We've tried and tested a whole load of mountain bikes for women, and unisex bikes, to find the best options for a range of riding styles and budgets. Plus, what to look for, and we answer the question 'do women need a women's mountain bike?'

Looking for the best women’s mountain bike? Whether it’s a women’s full suspension mountain bike you need, or you prefer a beginner-friendly and low maintenance hardtail MTB, we’ve tried and tested what’s available on the market to bring you the pick of the bunch. 

If you prefer unisex mountain bikes, check out our overall guide to the best mountain bikes. We can also help you find the best hardtail mountain bikes, or the best enduro mountain bikes if you prefer something burlier.

Juliana Maverick CC XO1

Best women’s full suspension mountain bike

Photo of the red women's Juliana Maverick mountain bike

The Maverick is a capable, confident and incredibly fun bike to ride

  • Price: £7299
  • Sizes: Small, medium, large
  • Suspension travel: 150mm front, 140mm rear
  • Wheelsize: 29er
  • Pros: Very capable, confident descender, playful agile ride
  • Cons: Expensive
  • Women’s specific: Yes

If you’re looking for a truly superb mid-travel trail or all-mountain bike, you really can’t go wrong with the Juliana Maverick. In fact, its sibling the Santa Cruz Hightower, which shares frame geometry and design with the Maverick, won the MBR Editors Choice Award and scored a rare and coveted perfect 10. 

The Juliana Maverick a bike that feels planted when you start taking it on rougher terrain. In fact, it loves rough, steep stuff. It manages to smooth it out without taking the fun out of it, and remains playful and agile, confident and capable. It’s the kind of bike that makes you feel like going for it on those features you’ve been nervous about before.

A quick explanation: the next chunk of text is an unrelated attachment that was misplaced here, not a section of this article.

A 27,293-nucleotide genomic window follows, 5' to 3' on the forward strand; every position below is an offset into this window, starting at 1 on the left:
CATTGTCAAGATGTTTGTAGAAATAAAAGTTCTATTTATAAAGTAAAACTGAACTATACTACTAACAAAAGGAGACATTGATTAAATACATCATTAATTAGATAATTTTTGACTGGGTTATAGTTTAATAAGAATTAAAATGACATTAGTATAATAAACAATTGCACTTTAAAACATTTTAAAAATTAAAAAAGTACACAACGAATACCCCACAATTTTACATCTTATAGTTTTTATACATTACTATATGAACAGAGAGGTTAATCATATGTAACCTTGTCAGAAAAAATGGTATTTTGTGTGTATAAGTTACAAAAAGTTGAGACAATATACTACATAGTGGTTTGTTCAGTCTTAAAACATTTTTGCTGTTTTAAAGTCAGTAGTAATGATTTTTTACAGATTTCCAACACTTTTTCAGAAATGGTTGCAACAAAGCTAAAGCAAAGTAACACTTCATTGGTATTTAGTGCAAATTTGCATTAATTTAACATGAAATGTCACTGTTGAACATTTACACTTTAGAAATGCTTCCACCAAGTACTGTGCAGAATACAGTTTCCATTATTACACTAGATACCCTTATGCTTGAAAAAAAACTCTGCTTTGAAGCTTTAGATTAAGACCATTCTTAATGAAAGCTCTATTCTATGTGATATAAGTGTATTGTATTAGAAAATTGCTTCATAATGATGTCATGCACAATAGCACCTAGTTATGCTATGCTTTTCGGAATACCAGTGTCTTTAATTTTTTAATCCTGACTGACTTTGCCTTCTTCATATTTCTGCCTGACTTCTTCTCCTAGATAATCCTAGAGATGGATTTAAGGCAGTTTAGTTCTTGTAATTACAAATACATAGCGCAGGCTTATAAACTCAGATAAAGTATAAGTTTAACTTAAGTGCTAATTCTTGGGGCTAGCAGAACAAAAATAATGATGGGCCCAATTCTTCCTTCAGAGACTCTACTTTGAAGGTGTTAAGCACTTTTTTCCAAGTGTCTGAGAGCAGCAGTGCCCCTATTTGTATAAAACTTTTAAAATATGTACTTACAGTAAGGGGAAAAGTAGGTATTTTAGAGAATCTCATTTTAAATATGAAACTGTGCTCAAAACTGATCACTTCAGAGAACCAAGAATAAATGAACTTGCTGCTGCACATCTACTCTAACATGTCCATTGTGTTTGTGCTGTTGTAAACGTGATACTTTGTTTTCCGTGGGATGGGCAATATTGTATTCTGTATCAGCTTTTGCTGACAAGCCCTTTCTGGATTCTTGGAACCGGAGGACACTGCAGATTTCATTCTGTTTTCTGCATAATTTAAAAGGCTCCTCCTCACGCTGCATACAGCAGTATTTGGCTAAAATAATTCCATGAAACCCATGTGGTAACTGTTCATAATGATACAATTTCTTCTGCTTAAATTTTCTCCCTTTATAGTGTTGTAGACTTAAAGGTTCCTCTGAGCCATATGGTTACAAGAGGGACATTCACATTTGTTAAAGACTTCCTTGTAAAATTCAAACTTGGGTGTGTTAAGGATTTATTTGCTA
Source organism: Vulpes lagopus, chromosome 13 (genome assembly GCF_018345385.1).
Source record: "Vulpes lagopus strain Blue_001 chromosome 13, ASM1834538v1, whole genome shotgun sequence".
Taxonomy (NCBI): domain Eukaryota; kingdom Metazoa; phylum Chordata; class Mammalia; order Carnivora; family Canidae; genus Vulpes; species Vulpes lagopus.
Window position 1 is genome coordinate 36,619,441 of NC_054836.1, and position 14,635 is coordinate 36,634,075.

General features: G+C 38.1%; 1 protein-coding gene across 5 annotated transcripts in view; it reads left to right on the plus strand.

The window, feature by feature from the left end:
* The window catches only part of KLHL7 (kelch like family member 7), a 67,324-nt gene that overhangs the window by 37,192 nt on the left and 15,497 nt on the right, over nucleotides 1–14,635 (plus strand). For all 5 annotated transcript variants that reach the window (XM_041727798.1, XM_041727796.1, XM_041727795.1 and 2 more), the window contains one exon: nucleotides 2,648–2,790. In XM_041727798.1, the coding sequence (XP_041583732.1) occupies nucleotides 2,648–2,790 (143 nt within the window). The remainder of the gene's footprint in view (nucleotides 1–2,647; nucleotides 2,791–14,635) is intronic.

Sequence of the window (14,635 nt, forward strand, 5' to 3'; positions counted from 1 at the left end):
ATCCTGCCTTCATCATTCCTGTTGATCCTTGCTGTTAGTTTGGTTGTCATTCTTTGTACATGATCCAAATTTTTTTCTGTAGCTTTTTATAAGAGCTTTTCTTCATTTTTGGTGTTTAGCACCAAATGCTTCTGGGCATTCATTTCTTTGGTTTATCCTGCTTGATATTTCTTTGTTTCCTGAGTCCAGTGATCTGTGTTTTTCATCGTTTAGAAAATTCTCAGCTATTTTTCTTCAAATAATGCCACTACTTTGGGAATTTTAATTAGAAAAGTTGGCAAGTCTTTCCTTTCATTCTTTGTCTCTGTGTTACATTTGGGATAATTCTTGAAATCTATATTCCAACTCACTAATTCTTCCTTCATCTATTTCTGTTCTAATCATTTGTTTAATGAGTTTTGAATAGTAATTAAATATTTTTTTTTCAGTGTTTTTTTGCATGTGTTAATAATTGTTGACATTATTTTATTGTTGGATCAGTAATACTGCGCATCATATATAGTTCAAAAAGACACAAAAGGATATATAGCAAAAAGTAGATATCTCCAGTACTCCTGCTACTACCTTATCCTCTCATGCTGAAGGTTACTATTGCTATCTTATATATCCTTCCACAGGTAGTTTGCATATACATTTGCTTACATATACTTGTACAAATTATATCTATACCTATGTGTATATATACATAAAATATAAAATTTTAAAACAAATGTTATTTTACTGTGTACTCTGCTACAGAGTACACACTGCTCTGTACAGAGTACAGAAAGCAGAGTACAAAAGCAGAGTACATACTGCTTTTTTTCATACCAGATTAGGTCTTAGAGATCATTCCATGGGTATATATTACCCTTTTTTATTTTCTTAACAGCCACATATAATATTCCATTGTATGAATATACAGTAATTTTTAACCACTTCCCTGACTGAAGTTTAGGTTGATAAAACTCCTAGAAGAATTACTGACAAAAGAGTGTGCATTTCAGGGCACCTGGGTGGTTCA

It climbs remarkably well for a mid-travel trail bike, thanks to a nice modern steep seat angle that makes each pedal stroke that much more efficient and comfortable. That said, it does start to feel draggy if you’re on undulating terrain. 

It’s perfect for riders who want versatility towards the trail and all-mountain end of the spectrum; it’s at home at bike parks, big mountain adventures, or your local technical runs. 

Built around a premium carbon CC frame, this version boasts Fox 36 Float Factory forks, RockShox Super Deluxe Ultimate shock, SRAM X01 Eagle 12spd groupset, SRAM Code RSC brakes, Industry Nine/RaceFace wheels and a RockShox Reverb dropper seat post. 

Reviewed by Aoife Glass.

Note: The model pictured above is the 2020 model, which has a different frame colour, plus the testers own wheels, though it was tested with Santa Cruz Reserve carbon wheels. It is the current model. 

Specialized Stumpjumper Evo Expert

Best full-suspension mountain bike for adjustability

Specialized Stumpjumper Evo Expert

Specialized Stumpjumper Evo Expert

  • Price: £5800
  • Sizes: S1, S2, S3, S4, S5, S6
  • Suspension travel: 160mm front, 150mm rear
  • Wheelsize: 29er
  • Pros: Next-level adjustability, capable beyond it’s travel
  • Cons: Suspension rattle
  • Women’s specific: Unisex

Winner of the 2022 MBR trail bike of the year, the Specialized Stumpjumper Evo Expert sits at the cutting edge of trail bike development.

The Stumpjumper is a unisex bike; Specialized’s approach to bike design is based on thousands of data points collected from men and women, that takes into account their body dimensions via the Retul bike fit system it owns, as well as their riding preferences, and uses these to create bikes that work for everyone.

It also has it’s own sizing system, which is partially based on height but also riding preference; want something more nimble? Go for a lower number. Prefer larger and more stable? Go up. That said, the advised height range only goes down to 4’11”, which rules out shorter riders.

There is a hell of a lot of adjustability built in to this bike, which is perfect if you like to tweak things to get the perfect ride feel. In fact, it’s as close to a custom frame as you’ll get from a mainstream manufacturer. The frame offers a resilient ride, so the bike feels more capable than its 150mm travel suggests. However freehub engagement is a little bit sluggish, and there’s a rattle emanating from the rear suspension. Otherwise, top marks all round for the Stumpjumper Evo Expert.